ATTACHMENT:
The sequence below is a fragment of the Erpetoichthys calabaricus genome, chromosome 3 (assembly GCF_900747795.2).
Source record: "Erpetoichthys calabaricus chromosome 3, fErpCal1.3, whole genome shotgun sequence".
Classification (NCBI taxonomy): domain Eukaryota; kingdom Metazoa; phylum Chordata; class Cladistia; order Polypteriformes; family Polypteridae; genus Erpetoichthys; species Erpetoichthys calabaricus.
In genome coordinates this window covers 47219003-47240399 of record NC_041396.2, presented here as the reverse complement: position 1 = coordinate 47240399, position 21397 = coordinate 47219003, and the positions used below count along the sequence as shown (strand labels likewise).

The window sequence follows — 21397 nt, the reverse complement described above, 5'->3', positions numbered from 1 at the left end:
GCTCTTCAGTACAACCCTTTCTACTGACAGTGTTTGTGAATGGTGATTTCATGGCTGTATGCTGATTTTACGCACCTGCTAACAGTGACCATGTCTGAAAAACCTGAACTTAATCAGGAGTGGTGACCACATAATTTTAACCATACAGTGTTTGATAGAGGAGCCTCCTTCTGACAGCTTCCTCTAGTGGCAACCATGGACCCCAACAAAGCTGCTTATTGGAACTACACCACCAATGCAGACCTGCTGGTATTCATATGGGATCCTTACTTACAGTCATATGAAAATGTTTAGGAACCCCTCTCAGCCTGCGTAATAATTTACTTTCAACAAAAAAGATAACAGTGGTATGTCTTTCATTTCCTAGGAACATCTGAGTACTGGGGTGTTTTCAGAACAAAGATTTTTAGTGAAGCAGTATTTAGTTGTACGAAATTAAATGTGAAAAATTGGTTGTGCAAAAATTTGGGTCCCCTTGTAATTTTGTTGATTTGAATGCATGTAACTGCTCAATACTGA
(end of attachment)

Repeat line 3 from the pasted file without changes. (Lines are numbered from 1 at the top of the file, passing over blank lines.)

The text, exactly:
Classification (NCBI taxonomy): domain Eukaryota; kingdom Metazoa; phylum Chordata; class Cladistia; order Polypteriformes; family Polypteridae; genus Erpetoichthys; species Erpetoichthys calabaricus.